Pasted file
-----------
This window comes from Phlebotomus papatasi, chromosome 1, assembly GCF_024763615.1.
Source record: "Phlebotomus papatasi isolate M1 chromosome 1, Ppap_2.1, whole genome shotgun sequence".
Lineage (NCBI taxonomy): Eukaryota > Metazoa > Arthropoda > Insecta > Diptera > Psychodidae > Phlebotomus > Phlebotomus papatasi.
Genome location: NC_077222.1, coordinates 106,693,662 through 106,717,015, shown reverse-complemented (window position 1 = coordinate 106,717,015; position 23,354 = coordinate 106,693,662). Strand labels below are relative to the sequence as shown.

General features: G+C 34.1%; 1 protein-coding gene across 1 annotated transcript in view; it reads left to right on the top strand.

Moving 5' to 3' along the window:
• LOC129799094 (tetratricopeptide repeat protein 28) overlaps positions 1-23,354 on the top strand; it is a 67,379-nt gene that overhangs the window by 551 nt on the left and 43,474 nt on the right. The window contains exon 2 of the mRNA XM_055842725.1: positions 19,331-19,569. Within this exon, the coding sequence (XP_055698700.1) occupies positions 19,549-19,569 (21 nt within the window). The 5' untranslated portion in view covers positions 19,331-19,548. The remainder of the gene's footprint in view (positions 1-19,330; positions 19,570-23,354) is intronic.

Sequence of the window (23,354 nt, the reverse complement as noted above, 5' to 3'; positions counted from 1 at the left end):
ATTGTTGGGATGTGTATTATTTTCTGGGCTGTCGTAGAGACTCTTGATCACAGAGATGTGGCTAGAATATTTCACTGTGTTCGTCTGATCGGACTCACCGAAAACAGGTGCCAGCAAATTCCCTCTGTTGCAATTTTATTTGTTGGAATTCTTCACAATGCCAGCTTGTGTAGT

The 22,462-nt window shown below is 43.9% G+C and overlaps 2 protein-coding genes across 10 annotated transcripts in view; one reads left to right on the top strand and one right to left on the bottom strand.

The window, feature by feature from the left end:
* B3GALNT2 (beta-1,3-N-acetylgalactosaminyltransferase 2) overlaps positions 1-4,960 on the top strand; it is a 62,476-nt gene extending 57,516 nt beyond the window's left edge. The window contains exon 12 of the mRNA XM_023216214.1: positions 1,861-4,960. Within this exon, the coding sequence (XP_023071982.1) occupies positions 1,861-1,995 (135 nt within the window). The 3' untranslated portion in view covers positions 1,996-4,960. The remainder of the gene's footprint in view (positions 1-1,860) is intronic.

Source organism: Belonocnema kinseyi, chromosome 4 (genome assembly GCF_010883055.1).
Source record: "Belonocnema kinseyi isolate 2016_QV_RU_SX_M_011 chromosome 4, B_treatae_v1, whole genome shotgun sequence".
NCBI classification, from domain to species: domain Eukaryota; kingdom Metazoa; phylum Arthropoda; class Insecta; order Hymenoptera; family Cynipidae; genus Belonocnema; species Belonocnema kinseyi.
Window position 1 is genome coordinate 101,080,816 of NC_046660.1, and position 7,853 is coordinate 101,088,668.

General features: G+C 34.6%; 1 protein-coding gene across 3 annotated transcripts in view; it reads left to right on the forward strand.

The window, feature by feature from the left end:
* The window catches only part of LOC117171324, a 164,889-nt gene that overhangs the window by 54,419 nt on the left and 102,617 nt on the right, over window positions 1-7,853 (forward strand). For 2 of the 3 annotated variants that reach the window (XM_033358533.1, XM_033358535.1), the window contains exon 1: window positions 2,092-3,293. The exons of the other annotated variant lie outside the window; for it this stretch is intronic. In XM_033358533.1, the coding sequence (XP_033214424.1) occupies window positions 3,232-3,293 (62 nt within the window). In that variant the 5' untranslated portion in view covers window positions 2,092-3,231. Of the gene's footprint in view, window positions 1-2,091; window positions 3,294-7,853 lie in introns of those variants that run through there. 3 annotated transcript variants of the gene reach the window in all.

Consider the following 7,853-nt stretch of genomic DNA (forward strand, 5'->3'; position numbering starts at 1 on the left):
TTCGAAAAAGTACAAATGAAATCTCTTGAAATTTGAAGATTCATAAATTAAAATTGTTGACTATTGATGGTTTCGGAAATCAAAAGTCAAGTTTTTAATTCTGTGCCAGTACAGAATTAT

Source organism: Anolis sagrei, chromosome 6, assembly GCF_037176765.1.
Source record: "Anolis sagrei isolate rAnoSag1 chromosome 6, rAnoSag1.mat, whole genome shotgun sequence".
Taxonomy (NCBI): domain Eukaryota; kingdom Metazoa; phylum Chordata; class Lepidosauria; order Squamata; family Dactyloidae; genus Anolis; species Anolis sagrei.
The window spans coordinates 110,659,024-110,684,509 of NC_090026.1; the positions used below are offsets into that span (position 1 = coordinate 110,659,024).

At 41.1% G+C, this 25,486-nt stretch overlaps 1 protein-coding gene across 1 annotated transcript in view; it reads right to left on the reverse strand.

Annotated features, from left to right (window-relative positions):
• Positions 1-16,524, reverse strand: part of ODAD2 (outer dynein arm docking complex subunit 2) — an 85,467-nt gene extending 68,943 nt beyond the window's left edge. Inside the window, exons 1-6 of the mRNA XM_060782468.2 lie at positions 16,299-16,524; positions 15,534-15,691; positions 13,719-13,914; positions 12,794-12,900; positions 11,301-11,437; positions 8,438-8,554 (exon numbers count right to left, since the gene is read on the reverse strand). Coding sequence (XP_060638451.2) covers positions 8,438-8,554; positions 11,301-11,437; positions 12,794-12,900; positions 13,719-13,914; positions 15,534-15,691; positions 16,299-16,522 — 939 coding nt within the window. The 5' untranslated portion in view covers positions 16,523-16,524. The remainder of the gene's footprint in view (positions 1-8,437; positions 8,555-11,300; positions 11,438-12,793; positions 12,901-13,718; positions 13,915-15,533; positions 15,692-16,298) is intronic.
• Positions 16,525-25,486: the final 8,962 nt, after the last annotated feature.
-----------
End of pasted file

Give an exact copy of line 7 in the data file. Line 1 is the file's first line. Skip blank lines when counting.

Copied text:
• LOC129799094 (tetratricopeptide repeat protein 28) overlaps positions 1-23,354 on the top strand; it is a 67,379-nt gene that overhangs the window by 551 nt on the left and 43,474 nt on the right. The window contains exon 2 of the mRNA XM_055842725.1: positions 19,331-19,569. Within this exon, the coding sequence (XP_055698700.1) occupies positions 19,549-19,569 (21 nt within the window). The 5' untranslated portion in view covers positions 19,331-19,548. The remainder of the gene's footprint in view (positions 1-19,330; positions 19,570-23,354) is intronic.